Climate: Gloves off between EU, developing countries
(WARSAW) - Europe and a group of developing economies traded barbs at the UN climate talks in Warsaw on Friday as frustration grew over slow progress towards a pact to tame global warming.
As the annual round of fractious negotiations lurched into extra time, European climate commissioner Connie Hedegaard accused a group of developing countries of opposing the "push" towards the deal, which must be inked in Paris in December 2015.
"There is still a group of like-minded (countries) who thinks differently, who tries to reinstall the firewall," she told journalists -- referring to existing arrangements that impose targets only on rich nations for cutting climate-altering greenhouse gas emissions.
"You'll understand that that is not acceptable to the European Union, but I also think to really many others, because they know that only if all of us do our utmost in the years after 2020, we will get what we really need."
Wealthy countries like the United States and Australia insist there must be no "firewall" in the new deal, which UN nations agreed in Durban in 2011 would include commitments for all.
Hedegaard did not mention the perceived culprits.
But her references pointed to a grouping calling itself Like-Minded Developing Countries, which includes China and India as well as Pakistan, Malaysia, the Philippines, Saudi Arabia and Venezuela.
They took affront at what they called Hedegaard's "brazen attack".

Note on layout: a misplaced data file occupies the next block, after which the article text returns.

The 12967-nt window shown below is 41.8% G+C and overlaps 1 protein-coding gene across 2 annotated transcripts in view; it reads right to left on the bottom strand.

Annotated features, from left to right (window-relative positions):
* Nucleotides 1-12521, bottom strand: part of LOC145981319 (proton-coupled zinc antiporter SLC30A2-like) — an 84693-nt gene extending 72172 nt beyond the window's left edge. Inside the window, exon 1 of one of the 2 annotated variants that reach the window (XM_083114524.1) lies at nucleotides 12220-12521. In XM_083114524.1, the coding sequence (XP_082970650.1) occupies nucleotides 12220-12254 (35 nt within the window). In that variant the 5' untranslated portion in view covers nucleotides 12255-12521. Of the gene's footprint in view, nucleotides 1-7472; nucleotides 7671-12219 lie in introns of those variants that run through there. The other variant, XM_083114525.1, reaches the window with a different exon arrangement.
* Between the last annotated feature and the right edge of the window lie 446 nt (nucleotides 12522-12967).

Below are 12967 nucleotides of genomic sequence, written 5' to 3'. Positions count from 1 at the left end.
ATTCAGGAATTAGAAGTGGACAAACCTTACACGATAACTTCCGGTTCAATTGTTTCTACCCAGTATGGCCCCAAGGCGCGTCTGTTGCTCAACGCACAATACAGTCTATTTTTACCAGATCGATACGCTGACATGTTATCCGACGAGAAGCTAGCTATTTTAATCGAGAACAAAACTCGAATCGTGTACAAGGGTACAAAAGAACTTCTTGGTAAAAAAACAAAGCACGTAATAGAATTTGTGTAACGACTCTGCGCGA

"It is incredible that she has chosen to accuse our group for blocking the process," said Venezuelan climate envoy Claudia Salerno, saying she spoke on behalf of the group.
"By going to the media and attacking negotiating partners, the EU chief is responsible for damaging seriously the atmosphere of confidence and trust in this process."
If the process is damaged as a result of Hedegaard's "incredible outburst", said Salerno, "she has to take the responsibility."
The issue of "equity" -- burden-sharing in curbing greenhouse-gas emissions -- has been a sticking point throughout the many years of climate negotiations.
Some developing nations, heavily reliant on atmosphere-polluting coal and oil for their economic growth, insist on having less onerous emissions curbs than wealthy nations.
They want the deal to impose "commitments" on the West, who they blame for creating today's problem through a long history of fossil fuel combustion, and to seek only "actions" from emerging economies.
The issue, as well as disagreements over funding to help poor countries deal with climate change effects, have caused the talks to run into extra time on Friday, and negotiators were preparing for a late night of haggling.
The process takes place under the banner of the UN Framework Convention on Climate Change (UNFCCC), which gathers 194 nation states plus the EU.
Developing countries have long negotiated as a bloc, but there have been recent signs of a split within it, between poor and highly vulnerable states and richer emerging economies.
The "like-minded" group, constituted in October 2012, says it gathers countries with 3.5 billion people, or roughly half of the world's population.